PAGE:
The Olympus OM-3 is a manual camera without automatic exposure modes, and an entirely mechanical shutter. Introduced in 1983, the OM-3 was the first of a new series of professional camera bodies designed to update the OM-1 and OM-2. These new bodies, which continued with the more popular OM-4, included a number of refinements over their predecessors. The most significant changes made were to the metering system. The OM-3 and OM-4 featured multi-spot metering in addition to the centre-weighted metering on the earlier bodies. This allowed the user to take a number of spot meter readings, all of which were used by the camera to calculate the correct exposure. The system also featured "highlight" and "shadow" buttons which allowed the photographer to identify parts of a scene that should be exposed as white or black respectively. The metering system used a liquid crystal display in place of the older match needle design of the OM-1 and OM-2.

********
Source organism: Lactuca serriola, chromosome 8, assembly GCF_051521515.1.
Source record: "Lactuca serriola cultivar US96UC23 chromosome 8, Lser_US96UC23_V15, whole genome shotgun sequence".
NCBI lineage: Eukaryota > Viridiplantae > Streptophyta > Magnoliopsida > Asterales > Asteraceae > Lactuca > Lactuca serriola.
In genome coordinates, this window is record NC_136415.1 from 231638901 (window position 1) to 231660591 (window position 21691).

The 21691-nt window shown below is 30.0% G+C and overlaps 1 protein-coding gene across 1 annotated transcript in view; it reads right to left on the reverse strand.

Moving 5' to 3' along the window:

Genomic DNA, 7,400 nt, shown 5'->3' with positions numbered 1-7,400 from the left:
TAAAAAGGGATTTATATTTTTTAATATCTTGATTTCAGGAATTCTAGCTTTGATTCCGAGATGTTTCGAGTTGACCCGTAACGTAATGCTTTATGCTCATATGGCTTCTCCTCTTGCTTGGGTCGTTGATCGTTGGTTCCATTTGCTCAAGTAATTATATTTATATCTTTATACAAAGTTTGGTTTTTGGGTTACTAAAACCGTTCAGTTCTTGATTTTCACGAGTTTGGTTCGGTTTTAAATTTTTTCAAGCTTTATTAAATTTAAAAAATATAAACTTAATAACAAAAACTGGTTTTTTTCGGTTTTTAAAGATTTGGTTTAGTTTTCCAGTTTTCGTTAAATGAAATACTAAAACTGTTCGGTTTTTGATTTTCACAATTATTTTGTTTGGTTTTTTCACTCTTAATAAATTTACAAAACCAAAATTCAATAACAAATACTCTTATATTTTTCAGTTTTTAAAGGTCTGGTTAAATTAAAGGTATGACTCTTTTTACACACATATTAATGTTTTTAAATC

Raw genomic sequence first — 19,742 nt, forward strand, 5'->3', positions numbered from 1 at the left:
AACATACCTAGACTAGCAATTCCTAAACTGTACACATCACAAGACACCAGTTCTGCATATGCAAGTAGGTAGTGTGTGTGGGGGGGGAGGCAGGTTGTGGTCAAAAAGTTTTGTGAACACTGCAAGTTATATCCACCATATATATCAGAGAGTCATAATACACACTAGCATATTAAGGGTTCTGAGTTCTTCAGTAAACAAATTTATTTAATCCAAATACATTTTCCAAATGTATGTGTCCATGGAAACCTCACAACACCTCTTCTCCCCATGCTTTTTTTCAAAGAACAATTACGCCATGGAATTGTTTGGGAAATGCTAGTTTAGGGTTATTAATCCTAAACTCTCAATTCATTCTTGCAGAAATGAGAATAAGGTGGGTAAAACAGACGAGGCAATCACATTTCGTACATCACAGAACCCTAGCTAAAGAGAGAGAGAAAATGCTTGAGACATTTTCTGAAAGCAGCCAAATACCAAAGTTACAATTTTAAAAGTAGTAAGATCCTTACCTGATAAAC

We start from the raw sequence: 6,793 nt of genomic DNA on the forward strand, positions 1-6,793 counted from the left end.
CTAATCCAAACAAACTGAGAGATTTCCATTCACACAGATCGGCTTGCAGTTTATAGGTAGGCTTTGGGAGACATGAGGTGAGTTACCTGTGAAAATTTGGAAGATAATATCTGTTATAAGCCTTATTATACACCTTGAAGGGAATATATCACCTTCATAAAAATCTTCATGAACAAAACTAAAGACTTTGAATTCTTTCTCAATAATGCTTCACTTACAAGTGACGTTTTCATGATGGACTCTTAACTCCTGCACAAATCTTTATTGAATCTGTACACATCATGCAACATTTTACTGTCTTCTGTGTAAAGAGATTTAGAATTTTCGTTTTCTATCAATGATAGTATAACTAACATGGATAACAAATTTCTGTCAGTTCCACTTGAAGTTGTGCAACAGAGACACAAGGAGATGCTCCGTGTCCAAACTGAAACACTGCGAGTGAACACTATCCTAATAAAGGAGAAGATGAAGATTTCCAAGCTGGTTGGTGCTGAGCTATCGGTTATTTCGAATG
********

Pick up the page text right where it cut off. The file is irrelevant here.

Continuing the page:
Other refinements were also present, including a faster maximum shutter speed of 1/2000 second and a built in flash hot shoe.
The OM-3 sold in smaller quantities than its electronic sister, the OM-4. This may be because the OM-1n remained in production and offered an alternative mechanical body for the OM system at a fraction of the price, albeit with less sophisticated metering. After a relatively short production run, the OM-3 was discontinued in 1986. As a result, OM-3 bodies today are much rarer than OM-4s, and those in good condition are highly sought after by collectors.
Media related to Olympus OM-3 at Wikimedia Commons
- Olympus OM3 A user review of the Olympus OM-3.